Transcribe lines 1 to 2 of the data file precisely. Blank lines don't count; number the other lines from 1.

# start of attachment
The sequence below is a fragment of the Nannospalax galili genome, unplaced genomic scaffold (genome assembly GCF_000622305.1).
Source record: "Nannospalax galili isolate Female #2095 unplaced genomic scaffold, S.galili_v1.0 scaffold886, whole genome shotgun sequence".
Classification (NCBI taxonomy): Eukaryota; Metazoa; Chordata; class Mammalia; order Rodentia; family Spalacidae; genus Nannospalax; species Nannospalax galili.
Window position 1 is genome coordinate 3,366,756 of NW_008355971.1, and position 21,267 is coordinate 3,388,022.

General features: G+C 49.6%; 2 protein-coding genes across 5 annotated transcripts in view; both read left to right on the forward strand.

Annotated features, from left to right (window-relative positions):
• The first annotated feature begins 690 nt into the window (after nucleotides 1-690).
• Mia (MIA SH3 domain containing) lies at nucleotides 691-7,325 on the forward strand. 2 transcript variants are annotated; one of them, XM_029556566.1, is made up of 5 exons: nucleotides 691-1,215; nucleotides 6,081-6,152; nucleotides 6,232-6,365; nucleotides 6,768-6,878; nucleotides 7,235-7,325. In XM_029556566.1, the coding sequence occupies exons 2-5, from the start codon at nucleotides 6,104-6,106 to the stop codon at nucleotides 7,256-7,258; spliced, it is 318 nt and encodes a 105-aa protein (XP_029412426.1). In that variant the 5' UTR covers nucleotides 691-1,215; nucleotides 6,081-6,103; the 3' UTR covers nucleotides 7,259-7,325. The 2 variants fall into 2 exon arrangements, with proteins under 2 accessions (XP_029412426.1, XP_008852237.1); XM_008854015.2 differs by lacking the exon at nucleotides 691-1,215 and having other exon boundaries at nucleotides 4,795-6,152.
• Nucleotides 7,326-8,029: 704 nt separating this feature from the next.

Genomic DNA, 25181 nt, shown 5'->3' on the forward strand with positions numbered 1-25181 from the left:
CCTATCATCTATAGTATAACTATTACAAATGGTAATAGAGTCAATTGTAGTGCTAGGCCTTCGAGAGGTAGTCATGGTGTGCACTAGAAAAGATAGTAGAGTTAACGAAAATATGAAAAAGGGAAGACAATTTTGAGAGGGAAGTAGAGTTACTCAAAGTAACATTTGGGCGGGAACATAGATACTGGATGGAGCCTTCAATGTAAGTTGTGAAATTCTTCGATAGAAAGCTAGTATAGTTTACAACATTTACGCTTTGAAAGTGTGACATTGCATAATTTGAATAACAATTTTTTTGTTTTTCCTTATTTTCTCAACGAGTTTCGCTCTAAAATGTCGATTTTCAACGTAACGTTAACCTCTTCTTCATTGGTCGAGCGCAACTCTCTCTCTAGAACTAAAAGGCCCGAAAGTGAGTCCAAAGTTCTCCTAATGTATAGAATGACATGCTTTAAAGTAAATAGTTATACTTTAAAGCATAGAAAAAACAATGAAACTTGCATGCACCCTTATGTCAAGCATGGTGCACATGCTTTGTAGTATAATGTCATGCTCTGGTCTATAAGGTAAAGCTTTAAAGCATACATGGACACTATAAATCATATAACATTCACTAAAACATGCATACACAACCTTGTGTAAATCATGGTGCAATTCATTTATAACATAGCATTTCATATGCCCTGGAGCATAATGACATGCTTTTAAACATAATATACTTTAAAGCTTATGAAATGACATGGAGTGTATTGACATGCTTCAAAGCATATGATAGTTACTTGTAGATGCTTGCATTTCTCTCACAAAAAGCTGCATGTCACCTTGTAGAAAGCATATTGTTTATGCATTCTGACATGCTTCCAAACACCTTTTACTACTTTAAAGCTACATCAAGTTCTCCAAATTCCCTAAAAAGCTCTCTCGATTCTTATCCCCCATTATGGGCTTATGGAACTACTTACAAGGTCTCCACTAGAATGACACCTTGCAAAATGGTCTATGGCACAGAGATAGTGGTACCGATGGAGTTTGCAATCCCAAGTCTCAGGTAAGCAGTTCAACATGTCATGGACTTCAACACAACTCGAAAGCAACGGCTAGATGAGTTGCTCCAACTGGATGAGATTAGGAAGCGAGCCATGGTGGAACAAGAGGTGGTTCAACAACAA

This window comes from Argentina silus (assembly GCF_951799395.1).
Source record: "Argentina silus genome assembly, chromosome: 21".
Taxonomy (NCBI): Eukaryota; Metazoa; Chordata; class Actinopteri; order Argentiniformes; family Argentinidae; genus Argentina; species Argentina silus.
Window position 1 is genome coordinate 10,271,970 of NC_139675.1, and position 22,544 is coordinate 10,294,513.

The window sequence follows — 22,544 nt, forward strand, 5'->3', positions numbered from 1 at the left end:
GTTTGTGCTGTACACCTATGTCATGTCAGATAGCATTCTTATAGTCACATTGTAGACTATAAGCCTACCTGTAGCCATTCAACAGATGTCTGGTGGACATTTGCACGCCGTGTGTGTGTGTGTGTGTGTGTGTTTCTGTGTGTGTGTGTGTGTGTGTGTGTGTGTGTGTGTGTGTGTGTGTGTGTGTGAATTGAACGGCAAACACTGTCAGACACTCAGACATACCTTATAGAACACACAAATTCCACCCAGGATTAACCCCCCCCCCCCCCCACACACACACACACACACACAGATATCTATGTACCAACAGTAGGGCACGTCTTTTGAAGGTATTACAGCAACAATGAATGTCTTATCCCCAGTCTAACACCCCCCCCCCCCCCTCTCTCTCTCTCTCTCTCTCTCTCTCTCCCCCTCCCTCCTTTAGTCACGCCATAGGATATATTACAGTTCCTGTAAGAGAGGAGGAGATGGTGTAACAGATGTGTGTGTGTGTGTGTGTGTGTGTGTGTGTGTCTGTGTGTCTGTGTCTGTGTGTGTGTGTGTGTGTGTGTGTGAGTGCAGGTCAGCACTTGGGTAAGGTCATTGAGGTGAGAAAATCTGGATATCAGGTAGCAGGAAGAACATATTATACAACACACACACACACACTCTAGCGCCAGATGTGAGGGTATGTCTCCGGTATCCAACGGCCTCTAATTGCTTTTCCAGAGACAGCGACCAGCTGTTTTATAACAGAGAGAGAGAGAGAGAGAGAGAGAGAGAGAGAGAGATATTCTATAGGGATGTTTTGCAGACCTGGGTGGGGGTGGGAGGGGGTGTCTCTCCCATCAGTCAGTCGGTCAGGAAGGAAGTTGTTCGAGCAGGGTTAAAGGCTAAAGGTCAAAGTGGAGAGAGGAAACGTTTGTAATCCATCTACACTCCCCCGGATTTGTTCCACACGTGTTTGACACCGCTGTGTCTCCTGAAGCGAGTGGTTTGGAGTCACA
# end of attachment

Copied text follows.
The sequence below is a fragment of the Nannospalax galili genome, unplaced genomic scaffold (genome assembly GCF_000622305.1).
Source record: "Nannospalax galili isolate Female #2095 unplaced genomic scaffold, S.galili_v1.0 scaffold886, whole genome shotgun sequence".